Rumtopf Recipe

To preserve fruit in alcohol, try this rumtopf recipe. Filling your own rumtopf jar is easy and makes a treat out of your summer fruit that you can enjoy all year.

June/July 2016

Distilled alcohol is antimicrobial and stable, so preserving fruit in alcohol long-term is a good option. The classic German rumtopf recipe below (classically made in a rumtopf crock, but you can use any jar) preserves fruit in sugar and rum. Start a jar in spring, add fruit as it comes into season, and it will be ready by December (but even richer if you let it brew another year).

You can use any fruit — from your garden, or from a farmers market sale at the end of the season. Try preserving apricots, blackberries, cherries, grapes, peaches, pears, plums, raspberries, or strawberries. Pineapple tends to overwhelm the flavor of other fruits. Feel free to experiment with combinations or stick with a single fruit.

How to Make Rumtopf


• Seasonal fruit
• 1 cup sugar per pound of fruit
• 108-proof rum


1. Start with a 1-gallon, wide-mouth glass canning jar, or with a 1- to 3-gallon classic rumtopf crock. Add fruit, prepared as you prefer, and sprinkle a cup of sugar over each pound of fruit. Pour in rum to cover the fruit.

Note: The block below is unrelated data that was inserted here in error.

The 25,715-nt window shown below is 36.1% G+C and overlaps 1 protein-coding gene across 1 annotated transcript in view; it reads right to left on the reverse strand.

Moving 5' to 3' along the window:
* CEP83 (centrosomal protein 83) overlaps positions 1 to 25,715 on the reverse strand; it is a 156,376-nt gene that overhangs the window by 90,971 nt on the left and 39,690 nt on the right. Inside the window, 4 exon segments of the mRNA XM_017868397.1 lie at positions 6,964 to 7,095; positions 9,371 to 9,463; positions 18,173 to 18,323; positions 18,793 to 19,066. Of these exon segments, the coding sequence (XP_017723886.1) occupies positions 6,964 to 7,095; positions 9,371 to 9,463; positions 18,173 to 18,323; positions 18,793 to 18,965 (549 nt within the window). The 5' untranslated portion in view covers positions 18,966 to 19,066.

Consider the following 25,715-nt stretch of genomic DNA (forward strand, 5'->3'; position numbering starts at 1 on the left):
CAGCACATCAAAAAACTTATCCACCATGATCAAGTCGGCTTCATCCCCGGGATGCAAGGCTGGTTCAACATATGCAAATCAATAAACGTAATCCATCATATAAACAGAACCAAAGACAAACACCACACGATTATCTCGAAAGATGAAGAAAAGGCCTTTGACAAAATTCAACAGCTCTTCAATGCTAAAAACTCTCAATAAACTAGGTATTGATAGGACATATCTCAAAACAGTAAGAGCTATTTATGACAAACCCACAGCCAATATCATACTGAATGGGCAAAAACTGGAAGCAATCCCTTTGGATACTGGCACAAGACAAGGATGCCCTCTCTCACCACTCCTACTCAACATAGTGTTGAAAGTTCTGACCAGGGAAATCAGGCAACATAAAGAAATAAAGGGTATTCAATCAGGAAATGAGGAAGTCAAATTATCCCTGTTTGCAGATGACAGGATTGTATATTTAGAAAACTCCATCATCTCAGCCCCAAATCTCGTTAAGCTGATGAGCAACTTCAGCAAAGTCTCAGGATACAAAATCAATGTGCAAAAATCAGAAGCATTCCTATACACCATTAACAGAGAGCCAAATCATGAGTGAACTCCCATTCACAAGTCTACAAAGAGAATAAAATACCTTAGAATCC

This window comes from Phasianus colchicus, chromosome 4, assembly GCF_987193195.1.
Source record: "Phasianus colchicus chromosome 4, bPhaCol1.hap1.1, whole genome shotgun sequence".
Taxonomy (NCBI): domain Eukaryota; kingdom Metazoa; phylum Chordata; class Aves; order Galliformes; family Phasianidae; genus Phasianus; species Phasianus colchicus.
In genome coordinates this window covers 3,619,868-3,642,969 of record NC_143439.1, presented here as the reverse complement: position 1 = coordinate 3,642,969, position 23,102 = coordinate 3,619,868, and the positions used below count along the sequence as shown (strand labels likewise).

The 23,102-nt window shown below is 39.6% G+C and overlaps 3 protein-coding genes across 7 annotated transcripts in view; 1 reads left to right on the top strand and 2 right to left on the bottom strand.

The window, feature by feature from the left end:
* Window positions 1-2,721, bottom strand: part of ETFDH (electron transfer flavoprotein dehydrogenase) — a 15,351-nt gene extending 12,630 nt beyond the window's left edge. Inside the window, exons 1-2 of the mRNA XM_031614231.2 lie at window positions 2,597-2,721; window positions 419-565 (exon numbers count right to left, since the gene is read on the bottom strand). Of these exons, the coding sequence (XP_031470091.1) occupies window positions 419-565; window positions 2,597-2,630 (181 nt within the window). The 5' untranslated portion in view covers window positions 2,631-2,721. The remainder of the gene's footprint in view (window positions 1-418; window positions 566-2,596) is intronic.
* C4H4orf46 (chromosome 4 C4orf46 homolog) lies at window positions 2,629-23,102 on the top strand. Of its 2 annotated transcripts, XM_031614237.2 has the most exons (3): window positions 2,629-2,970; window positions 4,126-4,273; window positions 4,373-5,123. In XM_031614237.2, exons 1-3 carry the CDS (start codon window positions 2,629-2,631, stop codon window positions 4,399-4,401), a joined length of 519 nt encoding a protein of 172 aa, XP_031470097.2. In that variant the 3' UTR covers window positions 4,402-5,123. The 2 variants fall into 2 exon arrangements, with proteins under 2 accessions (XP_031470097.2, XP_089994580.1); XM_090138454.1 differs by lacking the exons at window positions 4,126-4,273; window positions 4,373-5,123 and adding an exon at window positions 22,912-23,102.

2. Keep the fruit submerged in the rum. You can do this by putting wax paper directly on the surface of the liquid, or, if the container is wide enough, by weighting the fruit down. A plate with a closed jar of water on top (as long as it will fit inside the container) will work well.

3. Keep adding different fruits as they come into season, plus additional rum and sugar each time.

4. After the rumtopf jar is full, cover it and store it away from direct light. Age it for a minimum of 3 months before serving. Before that, the flavor may be harsh, but as it ages it will become deliciously mellow.

5. After the rumtopf has aged, lift out the boozy fruit with a slotted spoon and use it to top ice cream, cakes, custards, puddings, and other desserts. After the fruit is gone, serve the fruit-infused rum as a digestif or in cocktails.

For much more on simple food preservation techniques that require low or no energy, browse the tips in Off-Grid Food Preservation Methods.